"That's okay if they let them fly down and play on special teams," Mann said. "I could see them playing that. Most of the younger guys play on special teams anyway. But I sure don't see them starting."

Offensive tackle Mark Carlson, a replacement player, said he would welcome an opportunity to stay with the Redskins.

"I guess there would be a transition period so the coaches could see if there are any players in our group they would like to keep," Carlson said. "I don't know how the veterans would feel, although I imagine there might be some animosity because we are here."

Mitchell said he thought the increased roster sizes were "a great idea."

"It gives us a little longer to watch a kid," he said. "They will look different against the veterans. It gives coaches a lot of leeway."

The regular players came to Redskin Park yesterday morning not to meet, argue or picket, but to work out. They were not angry, nor were they particularly happy. According to player representative Olkewicz, they were "resigned."

"Obviously if we knew we'd go four weeks without accomplishing anything, we wouldn't have done it," Olkewicz said of the strike. "Who would have felt the owners would not negotiate for four weeks? I wouldn't."

As he spoke, Olkewicz held a towel and some of his clothes. Each "They're doing that {increasing the rosters} in case we walk out. We won't."

-- Redskins' Dave Butz

returning player was given a bag for his belongings and was told to use his regular locker.

But, when each left, he had to take all of his things with him, because the locker right now belongs to a replacement player.

"It's just kind of a rest stop right now," Olkewicz said of his locker.

The mood among the several dozen players who lifted weights, ran and threw or caught passes was decidedly calmer than a day before, when Gibbs called an evening meeting to settle down his players.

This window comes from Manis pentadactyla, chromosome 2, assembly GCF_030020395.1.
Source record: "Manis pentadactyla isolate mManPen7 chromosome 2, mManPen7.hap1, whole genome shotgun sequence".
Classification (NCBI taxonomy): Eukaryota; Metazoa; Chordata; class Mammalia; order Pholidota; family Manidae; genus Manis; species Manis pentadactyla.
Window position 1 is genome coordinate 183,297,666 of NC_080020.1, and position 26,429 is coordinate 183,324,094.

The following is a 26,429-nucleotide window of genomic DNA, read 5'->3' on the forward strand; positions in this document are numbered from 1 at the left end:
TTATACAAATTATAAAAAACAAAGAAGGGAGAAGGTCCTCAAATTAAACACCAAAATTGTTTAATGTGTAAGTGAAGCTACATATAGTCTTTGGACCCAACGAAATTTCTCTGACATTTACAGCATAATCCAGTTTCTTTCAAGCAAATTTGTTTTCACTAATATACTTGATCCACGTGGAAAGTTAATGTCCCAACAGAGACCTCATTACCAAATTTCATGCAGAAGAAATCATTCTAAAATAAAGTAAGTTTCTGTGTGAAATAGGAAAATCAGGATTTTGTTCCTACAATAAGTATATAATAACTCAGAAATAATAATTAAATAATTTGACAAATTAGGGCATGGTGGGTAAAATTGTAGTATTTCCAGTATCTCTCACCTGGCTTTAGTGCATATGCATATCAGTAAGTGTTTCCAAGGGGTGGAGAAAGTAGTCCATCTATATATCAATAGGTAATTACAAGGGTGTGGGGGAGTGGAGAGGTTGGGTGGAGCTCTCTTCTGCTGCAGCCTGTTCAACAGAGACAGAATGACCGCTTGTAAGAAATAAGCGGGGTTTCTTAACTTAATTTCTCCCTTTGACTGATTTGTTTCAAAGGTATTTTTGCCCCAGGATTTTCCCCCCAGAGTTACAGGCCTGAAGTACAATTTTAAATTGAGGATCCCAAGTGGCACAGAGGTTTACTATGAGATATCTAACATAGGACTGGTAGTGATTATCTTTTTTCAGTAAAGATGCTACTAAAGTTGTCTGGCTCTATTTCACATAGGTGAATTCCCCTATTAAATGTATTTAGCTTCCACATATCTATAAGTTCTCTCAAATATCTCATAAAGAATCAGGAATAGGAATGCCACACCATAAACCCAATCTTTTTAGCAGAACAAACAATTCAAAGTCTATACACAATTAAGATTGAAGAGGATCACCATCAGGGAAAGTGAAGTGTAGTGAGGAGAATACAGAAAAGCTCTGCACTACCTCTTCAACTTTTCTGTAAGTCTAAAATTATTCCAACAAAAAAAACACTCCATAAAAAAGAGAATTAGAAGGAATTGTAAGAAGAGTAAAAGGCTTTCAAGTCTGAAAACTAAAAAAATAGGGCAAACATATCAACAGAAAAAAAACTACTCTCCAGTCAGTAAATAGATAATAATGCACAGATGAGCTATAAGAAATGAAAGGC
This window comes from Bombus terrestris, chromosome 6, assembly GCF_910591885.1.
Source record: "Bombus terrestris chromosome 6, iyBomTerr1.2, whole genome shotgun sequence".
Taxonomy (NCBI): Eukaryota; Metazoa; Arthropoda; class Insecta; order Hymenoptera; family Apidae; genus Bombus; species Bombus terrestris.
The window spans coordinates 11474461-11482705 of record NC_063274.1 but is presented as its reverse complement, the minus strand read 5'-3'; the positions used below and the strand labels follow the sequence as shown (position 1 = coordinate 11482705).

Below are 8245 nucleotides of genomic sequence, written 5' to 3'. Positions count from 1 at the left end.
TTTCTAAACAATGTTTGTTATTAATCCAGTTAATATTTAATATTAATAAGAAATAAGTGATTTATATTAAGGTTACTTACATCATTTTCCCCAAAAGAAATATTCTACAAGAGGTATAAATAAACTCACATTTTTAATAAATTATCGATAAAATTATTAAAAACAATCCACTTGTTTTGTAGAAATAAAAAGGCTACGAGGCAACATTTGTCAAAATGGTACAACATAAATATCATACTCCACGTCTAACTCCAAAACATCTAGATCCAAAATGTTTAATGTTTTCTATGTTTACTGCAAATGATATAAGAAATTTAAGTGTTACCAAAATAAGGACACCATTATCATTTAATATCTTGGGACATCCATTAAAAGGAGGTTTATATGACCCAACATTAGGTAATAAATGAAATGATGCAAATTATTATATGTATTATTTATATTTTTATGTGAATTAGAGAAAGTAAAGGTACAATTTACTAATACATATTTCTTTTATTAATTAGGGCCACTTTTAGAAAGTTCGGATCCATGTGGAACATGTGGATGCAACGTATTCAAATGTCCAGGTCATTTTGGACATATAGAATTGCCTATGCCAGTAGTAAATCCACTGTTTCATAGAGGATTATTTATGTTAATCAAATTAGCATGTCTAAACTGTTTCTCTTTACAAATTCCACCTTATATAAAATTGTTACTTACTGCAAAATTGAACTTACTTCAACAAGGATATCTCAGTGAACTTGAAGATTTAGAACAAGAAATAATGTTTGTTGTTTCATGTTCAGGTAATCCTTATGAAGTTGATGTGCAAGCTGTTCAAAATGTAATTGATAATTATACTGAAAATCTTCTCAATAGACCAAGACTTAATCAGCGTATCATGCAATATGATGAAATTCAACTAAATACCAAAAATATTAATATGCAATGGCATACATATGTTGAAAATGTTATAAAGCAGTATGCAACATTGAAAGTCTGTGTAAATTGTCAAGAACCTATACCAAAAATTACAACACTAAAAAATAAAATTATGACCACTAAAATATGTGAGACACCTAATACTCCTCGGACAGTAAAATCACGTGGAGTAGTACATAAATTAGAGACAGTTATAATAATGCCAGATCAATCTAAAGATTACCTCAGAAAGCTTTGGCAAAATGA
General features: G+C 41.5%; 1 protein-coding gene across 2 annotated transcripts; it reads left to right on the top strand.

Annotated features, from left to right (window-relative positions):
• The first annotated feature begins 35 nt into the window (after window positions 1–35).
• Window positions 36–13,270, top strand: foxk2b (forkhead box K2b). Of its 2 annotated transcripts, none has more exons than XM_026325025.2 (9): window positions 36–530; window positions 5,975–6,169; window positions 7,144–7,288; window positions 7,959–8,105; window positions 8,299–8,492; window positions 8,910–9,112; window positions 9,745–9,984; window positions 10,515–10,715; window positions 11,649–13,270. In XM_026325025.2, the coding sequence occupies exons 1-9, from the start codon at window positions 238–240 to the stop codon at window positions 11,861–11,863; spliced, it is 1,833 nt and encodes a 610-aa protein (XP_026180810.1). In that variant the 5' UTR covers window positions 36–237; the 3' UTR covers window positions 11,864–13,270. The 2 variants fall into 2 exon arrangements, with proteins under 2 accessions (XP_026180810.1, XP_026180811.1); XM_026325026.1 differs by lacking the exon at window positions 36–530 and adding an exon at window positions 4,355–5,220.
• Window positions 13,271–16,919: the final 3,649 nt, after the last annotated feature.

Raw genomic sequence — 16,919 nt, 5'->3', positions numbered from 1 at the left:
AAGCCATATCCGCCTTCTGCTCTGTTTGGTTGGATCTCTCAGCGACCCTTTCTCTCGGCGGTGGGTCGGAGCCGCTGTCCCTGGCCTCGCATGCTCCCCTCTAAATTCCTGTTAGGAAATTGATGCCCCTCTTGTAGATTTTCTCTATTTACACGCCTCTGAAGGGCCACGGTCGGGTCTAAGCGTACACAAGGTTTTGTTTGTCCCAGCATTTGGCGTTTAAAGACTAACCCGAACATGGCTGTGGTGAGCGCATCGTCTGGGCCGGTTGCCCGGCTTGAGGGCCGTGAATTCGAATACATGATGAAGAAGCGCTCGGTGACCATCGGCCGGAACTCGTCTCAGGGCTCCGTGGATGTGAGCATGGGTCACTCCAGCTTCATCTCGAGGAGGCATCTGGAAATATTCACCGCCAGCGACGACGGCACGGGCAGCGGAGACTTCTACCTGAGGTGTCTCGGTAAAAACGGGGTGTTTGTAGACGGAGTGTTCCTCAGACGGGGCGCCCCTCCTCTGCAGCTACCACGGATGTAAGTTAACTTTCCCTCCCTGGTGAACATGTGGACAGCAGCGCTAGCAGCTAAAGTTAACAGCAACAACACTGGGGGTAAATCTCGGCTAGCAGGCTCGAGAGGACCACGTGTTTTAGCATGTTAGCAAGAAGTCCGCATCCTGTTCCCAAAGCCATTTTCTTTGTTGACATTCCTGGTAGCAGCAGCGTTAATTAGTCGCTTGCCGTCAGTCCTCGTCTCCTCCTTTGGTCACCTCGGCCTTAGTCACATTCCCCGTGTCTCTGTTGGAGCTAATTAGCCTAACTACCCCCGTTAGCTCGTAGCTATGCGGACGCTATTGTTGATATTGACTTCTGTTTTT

"Everybody was kind of relaxed today," Gibbs said. "I sensed the pressure was off. Today is nothing compared to yesterday. Yesterday was a real hard day for everybody. I'm glad the emotions and everything are over."

The one thing that wasn't supposed to happen yesterday at Redskin Park did happen, however.

The replacement team and several regular Redskins were in the building at the same time.

The veterans had the run of the place until noon, when they were to leave and the replacement bus was to pull in.

But the bus was five minutes early, and as the replacements filed out of the bus into a back door, they saw some of the regulars still working out in the weight room and standing in the locker room. By all accounts, there was no interaction between either group.

"What was I going to say to them?" asked Bostic, one of the last veterans to leave. "We just saw each other in passing."

"There was no problem," said replacement wide receiver Anthony Allen. "However, that was the closest we've come to each other."

Quarterback Jay Schroeder, who said his sprained right shoulder is 100 percent healthy, threw yesterday with some wide receivers.

He said the regular Redskins plan to begin practicing Monday with more organized drills, while their coaches and the replacement players are in Dallas for their game with the Cowboys. Gibbs said one of the team's weight coaches would stay behind to supervise those workouts.